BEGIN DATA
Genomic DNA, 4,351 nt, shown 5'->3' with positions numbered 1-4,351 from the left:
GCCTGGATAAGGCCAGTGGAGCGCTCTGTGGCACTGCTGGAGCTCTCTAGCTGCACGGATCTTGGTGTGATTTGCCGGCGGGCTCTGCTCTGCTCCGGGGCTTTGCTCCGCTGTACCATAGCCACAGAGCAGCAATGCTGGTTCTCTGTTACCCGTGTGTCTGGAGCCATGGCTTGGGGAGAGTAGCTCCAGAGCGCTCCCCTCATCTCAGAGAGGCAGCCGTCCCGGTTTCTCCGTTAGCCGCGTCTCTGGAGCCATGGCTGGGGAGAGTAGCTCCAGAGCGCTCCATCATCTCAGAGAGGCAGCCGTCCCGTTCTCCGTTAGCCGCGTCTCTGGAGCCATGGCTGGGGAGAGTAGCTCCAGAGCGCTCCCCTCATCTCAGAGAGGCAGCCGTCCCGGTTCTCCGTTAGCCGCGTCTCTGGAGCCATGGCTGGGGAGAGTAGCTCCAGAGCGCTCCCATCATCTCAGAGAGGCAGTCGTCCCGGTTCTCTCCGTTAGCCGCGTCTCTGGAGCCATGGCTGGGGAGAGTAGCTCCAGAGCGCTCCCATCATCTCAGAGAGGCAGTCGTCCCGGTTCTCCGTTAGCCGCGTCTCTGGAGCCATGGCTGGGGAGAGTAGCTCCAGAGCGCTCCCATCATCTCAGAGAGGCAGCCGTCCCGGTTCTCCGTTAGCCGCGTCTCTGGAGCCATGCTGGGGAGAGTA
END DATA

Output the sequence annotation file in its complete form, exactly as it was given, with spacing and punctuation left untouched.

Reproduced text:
Genomic DNA, 4,351 nt, shown 5'->3' with positions numbered 1-4,351 from the left:
GCCTGGATAAGGCCAGTGGAGCGCTCTGTGGCACTGCTGGAGCTCTCTAGCTGCACGGATCTTGGTGTGATTTGCCGGCGGGCTCTGCTCTGCTCCGGGGCTTTGCTCCGCTGTACCATAGCCACAGAGCAGCAATGCTGGTTCTCTGTTACCCGTGTGTCTGGAGCCATGGCTTGGGGAGAGTAGCTCCAGAGCGCTCCCCTCATCTCAGAGAGGCAGCCGTCCCGGTTTCTCCGTTAGCCGCGTCTCTGGAGCCATGGCTGGGGAGAGTAGCTCCAGAGCGCTCCATCATCTCAGAGAGGCAGCCGTCCCGTTCTCCGTTAGCCGCGTCTCTGGAGCCATGGCTGGGGAGAGTAGCTCCAGAGCGCTCCCCTCATCTCAGAGAGGCAGCCGTCCCGGTTCTCCGTTAGCCGCGTCTCTGGAGCCATGGCTGGGGAGAGTAGCTCCAGAGCGCTCCCATCATCTCAGAGAGGCAGTCGTCCCGGTTCTCTCCGTTAGCCGCGTCTCTGGAGCCATGGCTGGGGAGAGTAGCTCCAGAGCGCTCCCATCATCTCAGAGAGGCAGTCGTCCCGGTTCTCCGTTAGCCGCGTCTCTGGAGCCATGGCTGGGGAGAGTAGCTCCAGAGCGCTCCCATCATCTCAGAGAGGCAGCCGTCCCGGTTCTCCGTTAGCCGCGTCTCTGGAGCCATGCTGGGGAGAGTA